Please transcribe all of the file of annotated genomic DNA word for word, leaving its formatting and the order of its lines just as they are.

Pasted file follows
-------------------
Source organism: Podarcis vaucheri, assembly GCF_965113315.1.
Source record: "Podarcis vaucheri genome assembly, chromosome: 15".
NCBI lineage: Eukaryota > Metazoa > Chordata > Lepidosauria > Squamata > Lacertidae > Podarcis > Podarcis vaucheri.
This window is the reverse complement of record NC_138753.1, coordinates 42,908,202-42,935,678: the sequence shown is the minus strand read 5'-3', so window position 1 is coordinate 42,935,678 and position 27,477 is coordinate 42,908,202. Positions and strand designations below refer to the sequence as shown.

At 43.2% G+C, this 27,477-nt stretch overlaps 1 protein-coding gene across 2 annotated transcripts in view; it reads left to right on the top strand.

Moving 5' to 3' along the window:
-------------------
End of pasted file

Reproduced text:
Source organism: Podarcis vaucheri, assembly GCF_965113315.1.
Source record: "Podarcis vaucheri genome assembly, chromosome: 15".
NCBI lineage: Eukaryota > Metazoa > Chordata > Lepidosauria > Squamata > Lacertidae > Podarcis > Podarcis vaucheri.
This window is the reverse complement of record NC_138753.1, coordinates 42,908,202-42,935,678: the sequence shown is the minus strand read 5'-3', so window position 1 is coordinate 42,935,678 and position 27,477 is coordinate 42,908,202. Positions and strand designations below refer to the sequence as shown.

At 43.2% G+C, this 27,477-nt stretch overlaps 1 protein-coding gene across 2 annotated transcripts in view; it reads left to right on the top strand.

Moving 5' to 3' along the window: